A blooming good idea?

A chemical engineering student will set up a social enterprise in India to use flowers discarded from religious ceremonies and holidays

A chemical engineering student will set up a social enterprise in India to use flowers discarded from religious ceremonies and holidays

From festivals to weddings, flowers take centre stage in many celebrations in India. In fact, they are so dominant they are thought to form as much as a third of the country’s total solid waste. The statistic inspired 27-year-old PhD chemical engineer Parimala Shivaprasad: she has launched a company called Retra to make essential oils from the flower waste.

Beginning with a pilot project at a temple in her home city of Bengaluru, Shivaprasad will extract the essential oils from rose and jasmine petals. The remaining biomass will be used as compost.

Retra, which means fragrance in Sanskrit, will be run as a social enterprise, employing local women in the process and giving a share of profits to the temple. The compost will be used to fertilise the temple’s vegetable patch. “India is known as the land of flowers, but little thought is given to what happens to them when they are thrown away, or to the problems they are causing in our waterways,” said Shivaprasad, who has received funding from the University of Bath to test the project.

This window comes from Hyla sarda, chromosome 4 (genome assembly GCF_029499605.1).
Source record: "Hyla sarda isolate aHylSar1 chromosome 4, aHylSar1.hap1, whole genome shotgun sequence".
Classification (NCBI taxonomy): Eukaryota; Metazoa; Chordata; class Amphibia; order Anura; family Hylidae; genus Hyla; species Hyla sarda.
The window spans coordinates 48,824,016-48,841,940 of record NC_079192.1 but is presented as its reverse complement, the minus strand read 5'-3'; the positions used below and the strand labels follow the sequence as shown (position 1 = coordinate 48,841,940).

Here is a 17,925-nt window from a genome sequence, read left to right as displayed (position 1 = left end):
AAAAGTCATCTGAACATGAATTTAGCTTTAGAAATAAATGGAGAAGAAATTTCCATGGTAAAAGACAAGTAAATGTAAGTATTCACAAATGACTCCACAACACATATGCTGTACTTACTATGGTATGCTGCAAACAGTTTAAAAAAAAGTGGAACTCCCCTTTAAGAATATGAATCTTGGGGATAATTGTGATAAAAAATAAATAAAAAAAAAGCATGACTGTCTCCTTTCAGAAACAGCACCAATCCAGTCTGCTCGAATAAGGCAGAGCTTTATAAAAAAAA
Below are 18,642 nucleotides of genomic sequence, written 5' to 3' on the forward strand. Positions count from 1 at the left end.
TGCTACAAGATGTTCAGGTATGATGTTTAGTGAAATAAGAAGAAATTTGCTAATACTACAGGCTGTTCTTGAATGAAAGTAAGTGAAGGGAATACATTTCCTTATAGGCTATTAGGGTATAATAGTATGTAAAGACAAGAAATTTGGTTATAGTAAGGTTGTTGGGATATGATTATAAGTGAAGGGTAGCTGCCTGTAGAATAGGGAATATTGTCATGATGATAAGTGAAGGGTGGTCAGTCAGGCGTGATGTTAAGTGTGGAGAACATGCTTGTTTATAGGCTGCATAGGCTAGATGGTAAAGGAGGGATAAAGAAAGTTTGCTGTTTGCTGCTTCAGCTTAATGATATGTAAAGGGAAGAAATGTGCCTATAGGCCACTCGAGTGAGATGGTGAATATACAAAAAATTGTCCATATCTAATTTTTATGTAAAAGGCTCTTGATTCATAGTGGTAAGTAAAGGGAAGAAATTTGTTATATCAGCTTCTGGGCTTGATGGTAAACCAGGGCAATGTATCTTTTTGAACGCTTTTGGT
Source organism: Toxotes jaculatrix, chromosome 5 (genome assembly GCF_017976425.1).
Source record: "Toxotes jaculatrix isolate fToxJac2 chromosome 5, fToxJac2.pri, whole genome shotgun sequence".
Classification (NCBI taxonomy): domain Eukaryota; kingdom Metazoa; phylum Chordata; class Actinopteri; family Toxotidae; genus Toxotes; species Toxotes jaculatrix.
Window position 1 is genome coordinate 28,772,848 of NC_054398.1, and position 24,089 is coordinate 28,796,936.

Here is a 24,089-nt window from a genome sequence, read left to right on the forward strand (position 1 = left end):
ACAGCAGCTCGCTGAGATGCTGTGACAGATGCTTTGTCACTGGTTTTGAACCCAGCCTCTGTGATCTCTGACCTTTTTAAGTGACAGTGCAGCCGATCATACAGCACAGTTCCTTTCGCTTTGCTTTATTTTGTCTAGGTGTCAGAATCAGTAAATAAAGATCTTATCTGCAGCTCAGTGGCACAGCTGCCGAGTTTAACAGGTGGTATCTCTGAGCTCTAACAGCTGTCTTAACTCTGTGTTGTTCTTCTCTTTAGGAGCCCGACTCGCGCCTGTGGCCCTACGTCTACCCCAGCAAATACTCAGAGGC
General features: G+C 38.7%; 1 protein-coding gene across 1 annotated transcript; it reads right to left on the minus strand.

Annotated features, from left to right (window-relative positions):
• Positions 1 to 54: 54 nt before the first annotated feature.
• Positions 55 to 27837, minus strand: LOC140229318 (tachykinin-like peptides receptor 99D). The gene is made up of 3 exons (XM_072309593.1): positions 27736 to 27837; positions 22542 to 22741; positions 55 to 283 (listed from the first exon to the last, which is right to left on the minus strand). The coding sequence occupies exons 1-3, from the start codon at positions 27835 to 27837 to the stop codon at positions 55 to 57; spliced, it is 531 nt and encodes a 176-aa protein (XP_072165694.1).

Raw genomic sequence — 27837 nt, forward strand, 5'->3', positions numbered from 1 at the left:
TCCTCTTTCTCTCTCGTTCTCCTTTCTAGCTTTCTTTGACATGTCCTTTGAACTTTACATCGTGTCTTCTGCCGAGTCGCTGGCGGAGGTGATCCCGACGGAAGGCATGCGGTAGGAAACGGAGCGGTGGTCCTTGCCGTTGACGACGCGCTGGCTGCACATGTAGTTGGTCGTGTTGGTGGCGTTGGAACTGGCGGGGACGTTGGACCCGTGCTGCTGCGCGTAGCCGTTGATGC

“The manure could be used by small households or even the temples on their vegetable patches, because temples tend to feed people daily.”

Blooms are only used in temples for a single day, and each day two million tonnes of flowers are discarded across India. Piles of marigolds, roses, carnations and other flowers are left at temples, mosques and gurdwaras, before littering land and waterways.

Parimala Shivaprasad’s sweet-smelling venture could be a social and an environmental win. Image: University of Bath

“Our lakes are suffocating thanks to the algae bloom caused by discarded flowers,” said Shivaprasad. “The idea came to me on a trip home, and being involved with student enterprise at the university has given me the confidence to go ahead and help me think through the idea beyond the chemical extraction, which is my trade.

“There’s a lot of work to do before then, including finishing my PhD but I’m very excited to be setting up the pilot process later this year.”

Featured image: Raw Pixel

Help us break the bad news bias

Positive News is uplifting more readers than ever. 

But to continue benefiting as many people as possible, we need your help.

If you value what we do as the world’s most inspiring news source, and you can afford to, please consider making a regular or one-off contribution as a Positive News supporter.

We need 1,000 readers to contribute just £3 per month, to help us keep our journalism available to everyone, while showing the media industry that good news matters.